Dyeing Sofa Cover in a Front Loading Washing Machine

5 Materials
$50
3 Hours
Easy

I used to think the days of being able to dye large pieces of fabric in a washer were over now that most people have front loaders. Then I found a way to replicate the process with great results and dyed my old PB sofa cover back to its original saturation, saving $1800 on replacement costs!

My sofa cover had begun to fade in the bright light coming through the window. A replacement cover for my PB Square Grande sofa was over $1800! But I was able to dye it back, using my machine machine and a few extra products and saved that cash!

SOFA COVER BEFORE: My sofa sits near a large window and the light that comes in has slowly faded the cover from dark grey to a muted grey. There are sunspots that appear kind of pink where the color has been completely removed.

FABRIC DYEING METHOD:

Step One - Prepare your slipcover (fabric) to accept the dye.

Since the sofa slipcover is pretty large and bulky, I decided to create two dye baths so the fabric has room to circulate through the dye. I recommend you do this too.

Start by washing the body of the slipcover on a cold water cycle. Don’t use detergent on this round. The point of this preparation is to remove all leftover chemicals from the fabric so that the dye can penetrate. Instead, use just 2 cups baking soda, poured directly into the drum of the machine, prior to load sensing. Then add 1 cup white vinegar to your detergent cup.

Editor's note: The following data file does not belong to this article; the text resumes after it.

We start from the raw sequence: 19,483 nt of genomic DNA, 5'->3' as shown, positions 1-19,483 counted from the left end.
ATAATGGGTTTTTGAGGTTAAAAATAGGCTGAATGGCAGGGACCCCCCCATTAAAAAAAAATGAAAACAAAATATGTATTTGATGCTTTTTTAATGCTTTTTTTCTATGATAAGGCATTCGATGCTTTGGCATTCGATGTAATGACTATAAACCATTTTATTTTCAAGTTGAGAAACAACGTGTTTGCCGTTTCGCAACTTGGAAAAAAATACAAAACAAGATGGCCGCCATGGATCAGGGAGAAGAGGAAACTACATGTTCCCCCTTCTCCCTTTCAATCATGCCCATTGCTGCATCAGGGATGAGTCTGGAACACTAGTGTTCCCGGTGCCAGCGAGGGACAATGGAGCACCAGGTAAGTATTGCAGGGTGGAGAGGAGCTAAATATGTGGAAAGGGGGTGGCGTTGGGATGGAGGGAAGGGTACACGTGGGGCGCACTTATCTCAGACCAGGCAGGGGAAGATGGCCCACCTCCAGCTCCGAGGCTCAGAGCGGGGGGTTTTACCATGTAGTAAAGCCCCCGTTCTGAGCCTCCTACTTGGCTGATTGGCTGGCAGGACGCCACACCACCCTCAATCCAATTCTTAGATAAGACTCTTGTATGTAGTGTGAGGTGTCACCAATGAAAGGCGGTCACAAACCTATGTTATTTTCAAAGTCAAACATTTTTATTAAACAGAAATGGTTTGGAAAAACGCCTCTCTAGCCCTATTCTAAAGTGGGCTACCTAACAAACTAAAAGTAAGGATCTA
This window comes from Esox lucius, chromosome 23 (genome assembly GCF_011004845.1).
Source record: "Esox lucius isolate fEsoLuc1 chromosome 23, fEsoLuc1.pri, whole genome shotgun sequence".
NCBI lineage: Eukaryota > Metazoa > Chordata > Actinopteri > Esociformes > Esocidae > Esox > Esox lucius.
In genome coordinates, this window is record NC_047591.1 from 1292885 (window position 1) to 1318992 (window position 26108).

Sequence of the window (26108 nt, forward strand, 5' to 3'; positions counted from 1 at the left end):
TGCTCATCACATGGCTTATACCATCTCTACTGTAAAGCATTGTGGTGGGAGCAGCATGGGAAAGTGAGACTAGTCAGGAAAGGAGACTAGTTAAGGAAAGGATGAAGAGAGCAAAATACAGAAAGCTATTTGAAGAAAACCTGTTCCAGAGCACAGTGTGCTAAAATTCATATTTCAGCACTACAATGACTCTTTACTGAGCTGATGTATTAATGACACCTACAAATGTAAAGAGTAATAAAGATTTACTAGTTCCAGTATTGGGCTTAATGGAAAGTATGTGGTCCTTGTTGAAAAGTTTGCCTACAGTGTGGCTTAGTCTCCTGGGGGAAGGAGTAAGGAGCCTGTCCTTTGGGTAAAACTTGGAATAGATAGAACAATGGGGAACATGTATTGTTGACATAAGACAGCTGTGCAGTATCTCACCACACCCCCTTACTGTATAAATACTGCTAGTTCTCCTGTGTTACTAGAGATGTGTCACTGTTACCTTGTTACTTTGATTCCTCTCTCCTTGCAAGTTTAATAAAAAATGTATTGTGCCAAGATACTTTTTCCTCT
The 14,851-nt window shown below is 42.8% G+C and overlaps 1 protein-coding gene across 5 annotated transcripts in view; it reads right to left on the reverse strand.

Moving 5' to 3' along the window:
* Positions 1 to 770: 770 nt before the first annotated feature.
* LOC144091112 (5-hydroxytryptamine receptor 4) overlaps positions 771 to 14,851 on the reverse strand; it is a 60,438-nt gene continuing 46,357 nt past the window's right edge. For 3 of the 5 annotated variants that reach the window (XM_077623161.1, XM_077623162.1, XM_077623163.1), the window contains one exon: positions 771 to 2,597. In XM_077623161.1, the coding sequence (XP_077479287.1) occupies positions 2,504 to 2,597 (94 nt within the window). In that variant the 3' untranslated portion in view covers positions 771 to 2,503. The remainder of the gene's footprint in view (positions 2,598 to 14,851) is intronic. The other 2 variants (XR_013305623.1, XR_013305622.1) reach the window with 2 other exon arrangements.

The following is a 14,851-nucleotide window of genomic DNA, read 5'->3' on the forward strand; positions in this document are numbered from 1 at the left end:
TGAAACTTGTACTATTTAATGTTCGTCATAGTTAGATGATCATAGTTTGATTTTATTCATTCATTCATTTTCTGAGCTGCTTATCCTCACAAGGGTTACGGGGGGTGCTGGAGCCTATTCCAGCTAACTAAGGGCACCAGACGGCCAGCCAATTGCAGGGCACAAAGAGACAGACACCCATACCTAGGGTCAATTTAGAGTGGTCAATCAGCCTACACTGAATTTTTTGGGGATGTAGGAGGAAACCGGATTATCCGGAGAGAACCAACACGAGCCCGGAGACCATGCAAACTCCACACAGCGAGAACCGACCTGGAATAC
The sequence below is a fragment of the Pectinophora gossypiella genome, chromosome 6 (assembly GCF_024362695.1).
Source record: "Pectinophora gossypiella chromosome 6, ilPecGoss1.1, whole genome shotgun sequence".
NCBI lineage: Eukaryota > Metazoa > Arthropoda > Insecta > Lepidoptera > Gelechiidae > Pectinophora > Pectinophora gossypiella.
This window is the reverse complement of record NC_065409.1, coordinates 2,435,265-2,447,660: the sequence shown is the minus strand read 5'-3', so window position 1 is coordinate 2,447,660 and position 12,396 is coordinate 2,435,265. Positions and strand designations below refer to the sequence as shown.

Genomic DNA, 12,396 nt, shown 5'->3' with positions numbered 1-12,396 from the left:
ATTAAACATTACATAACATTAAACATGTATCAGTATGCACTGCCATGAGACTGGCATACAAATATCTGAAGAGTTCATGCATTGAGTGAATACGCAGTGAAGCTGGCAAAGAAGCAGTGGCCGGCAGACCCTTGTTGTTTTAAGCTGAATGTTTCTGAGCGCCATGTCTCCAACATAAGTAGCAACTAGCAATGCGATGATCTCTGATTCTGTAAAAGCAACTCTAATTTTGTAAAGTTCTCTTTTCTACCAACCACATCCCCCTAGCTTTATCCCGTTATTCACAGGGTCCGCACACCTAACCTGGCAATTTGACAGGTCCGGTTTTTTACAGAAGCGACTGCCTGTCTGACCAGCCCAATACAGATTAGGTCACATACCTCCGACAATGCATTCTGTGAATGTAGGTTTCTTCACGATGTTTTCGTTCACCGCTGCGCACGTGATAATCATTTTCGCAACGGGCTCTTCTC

It may be tempting to skip this step but don’t. If you want a consistent fabric color, this step is necessary. This will release all leftover detergents and caked-in dirt so your dye will be able to fully move into each thread.


Once the load is complete, don’t dry your slipcover. Pull it out of the washing machine to release any water puddles. You want the slipcover to be fully wet when you move on to your dye bath. Water is attracted to water. With a wet fabric, your dye will be more likely to penetrate every nook and crevice of your slipcover.

Step Two - Prepare your dye mixture.

Unlike the pour and go dyeing methods of the past (with top loading machines), this method will require a little more preparation of the dye. But don’t worry. It’s super easy.

Bring a tea kettle of water to a near boil. Pour your dye into a glass measuring cup. Use a separate glass measuring cup to measure out two cups of your very hot water. Then add them to the dye and stir with a metal whisk until the dye has fully dissolved. Measure two more cups of very hot water and add that to the dye mixture and stir again.

Step Three - Prepare your salt mixture.

In a separate glass pouring vessel (I used this glass juice pitcher), pour two cups salt and two cups very hot water. Then stir until the salt has fully dissolved. Repeat by adding an additional 2 cups salt and 2 cups very hot water.

Then add 1 tsp dish detergent to your salt mixture and stir thoroughly.

Step Four - Start your wash cycle.